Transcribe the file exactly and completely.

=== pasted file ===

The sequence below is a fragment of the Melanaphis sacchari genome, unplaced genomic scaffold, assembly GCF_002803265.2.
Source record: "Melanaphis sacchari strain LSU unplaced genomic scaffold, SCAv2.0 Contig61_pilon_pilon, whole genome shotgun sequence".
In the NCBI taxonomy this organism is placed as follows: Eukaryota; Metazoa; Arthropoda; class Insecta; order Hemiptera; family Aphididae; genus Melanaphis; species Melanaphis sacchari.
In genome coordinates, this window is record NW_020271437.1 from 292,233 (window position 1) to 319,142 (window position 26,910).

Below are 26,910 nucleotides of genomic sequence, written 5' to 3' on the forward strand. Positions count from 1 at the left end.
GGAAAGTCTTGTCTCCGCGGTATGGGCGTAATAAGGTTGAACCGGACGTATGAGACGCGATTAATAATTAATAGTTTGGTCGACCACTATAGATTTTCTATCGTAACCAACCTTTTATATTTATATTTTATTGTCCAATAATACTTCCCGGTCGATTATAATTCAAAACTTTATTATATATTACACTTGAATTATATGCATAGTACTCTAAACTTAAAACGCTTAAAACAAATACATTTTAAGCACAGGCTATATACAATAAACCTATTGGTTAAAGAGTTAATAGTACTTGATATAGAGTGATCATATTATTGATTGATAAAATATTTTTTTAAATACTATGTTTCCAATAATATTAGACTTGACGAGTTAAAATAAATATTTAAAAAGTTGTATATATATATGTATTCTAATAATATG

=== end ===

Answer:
The sequence below is a fragment of the Melanaphis sacchari genome, unplaced genomic scaffold, assembly GCF_002803265.2.
Source record: "Melanaphis sacchari strain LSU unplaced genomic scaffold, SCAv2.0 Contig61_pilon_pilon, whole genome shotgun sequence".
In the NCBI taxonomy this organism is placed as follows: Eukaryota; Metazoa; Arthropoda; class Insecta; order Hemiptera; family Aphididae; genus Melanaphis; species Melanaphis sacchari.
In genome coordinates, this window is record NW_020271437.1 from 292,233 (window position 1) to 319,142 (window position 26,910).

Below are 26,910 nucleotides of genomic sequence, written 5' to 3' on the forward strand. Positions count from 1 at the left end.
GGAAAGTCTTGTCTCCGCGGTATGGGCGTAATAAGGTTGAACCGGACGTATGAGACGCGATTAATAATTAATAGTTTGGTCGACCACTATAGATTTTCTATCGTAACCAACCTTTTATATTTATATTTTATTGTCCAATAATACTTCCCGGTCGATTATAATTCAAAACTTTATTATATATTACACTTGAATTATATGCATAGTACTCTAAACTTAAAACGCTTAAAACAAATACATTTTAAGCACAGGCTATATACAATAAACCTATTGGTTAAAGAGTTAATAGTACTTGATATAGAGTGATCATATTATTGATTGATAAAATATTTTTTTAAATACTATGTTTCCAATAATATTAGACTTGACGAGTTAAAATAAATATTTAAAAAGTTGTATATATATATGTATTCTAATAATATG